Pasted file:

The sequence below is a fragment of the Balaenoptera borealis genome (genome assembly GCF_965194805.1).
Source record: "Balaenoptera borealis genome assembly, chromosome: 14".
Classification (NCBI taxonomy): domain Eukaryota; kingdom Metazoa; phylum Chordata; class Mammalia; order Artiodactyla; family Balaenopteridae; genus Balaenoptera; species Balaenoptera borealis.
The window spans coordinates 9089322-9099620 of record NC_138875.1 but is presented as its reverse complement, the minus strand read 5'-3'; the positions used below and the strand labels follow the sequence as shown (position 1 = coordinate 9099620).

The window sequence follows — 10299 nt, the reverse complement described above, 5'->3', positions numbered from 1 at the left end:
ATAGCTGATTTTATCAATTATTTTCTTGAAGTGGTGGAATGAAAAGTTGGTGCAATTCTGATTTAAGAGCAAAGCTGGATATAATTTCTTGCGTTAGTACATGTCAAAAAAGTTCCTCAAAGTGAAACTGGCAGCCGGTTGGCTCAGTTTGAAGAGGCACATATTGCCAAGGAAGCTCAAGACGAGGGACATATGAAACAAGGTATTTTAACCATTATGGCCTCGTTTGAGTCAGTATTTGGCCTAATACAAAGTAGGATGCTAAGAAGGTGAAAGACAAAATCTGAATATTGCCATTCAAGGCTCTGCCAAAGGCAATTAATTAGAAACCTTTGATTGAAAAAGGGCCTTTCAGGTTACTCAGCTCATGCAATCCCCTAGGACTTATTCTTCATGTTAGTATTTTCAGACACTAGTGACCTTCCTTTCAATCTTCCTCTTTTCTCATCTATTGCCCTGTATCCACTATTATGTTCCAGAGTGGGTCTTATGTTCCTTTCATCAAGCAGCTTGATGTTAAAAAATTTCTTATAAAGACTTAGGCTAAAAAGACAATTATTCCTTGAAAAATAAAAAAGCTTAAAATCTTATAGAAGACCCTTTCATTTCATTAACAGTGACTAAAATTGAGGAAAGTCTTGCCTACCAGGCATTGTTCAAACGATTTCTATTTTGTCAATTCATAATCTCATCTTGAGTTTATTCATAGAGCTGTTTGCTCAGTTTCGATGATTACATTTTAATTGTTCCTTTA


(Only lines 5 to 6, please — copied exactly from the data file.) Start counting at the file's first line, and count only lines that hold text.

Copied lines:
The window sequence follows — 10299 nt, the reverse complement described above, 5'->3', positions numbered from 1 at the left end:
ATAGCTGATTTTATCAATTATTTTCTTGAAGTGGTGGAATGAAAAGTTGGTGCAATTCTGATTTAAGAGCAAAGCTGGATATAATTTCTTGCGTTAGTACATGTCAAAAAAGTTCCTCAAAGTGAAACTGGCAGCCGGTTGGCTCAGTTTGAAGAGGCACATATTGCCAAGGAAGCTCAAGACGAGGGACATATGAAACAAGGTATTTTAACCATTATGGCCTCGTTTGAGTCAGTATTTGGCCTAATACAAAGTAGGATGCTAAGAAGGTGAAAGACAAAATCTGAATATTGCCATTCAAGGCTCTGCCAAAGGCAATTAATTAGAAACCTTTGATTGAAAAAGGGCCTTTCAGGTTACTCAGCTCATGCAATCCCCTAGGACTTATTCTTCATGTTAGTATTTTCAGACACTAGTGACCTTCCTTTCAATCTTCCTCTTTTCTCATCTATTGCCCTGTATCCACTATTATGTTCCAGAGTGGGTCTTATGTTCCTTTCATCAAGCAGCTTGATGTTAAAAAATTTCTTATAAAGACTTAGGCTAAAAAGACAATTATTCCTTGAAAAATAAAAAAGCTTAAAATCTTATAGAAGACCCTTTCATTTCATTAACAGTGACTAAAATTGAGGAAAGTCTTGCCTACCAGGCATTGTTCAAACGATTTCTATTTTGTCAATTCATAATCTCATCTTGAGTTTATTCATAGAGCTGTTTGCTCAGTTTCGATGATTACATTTTAATTGTTCCTTTA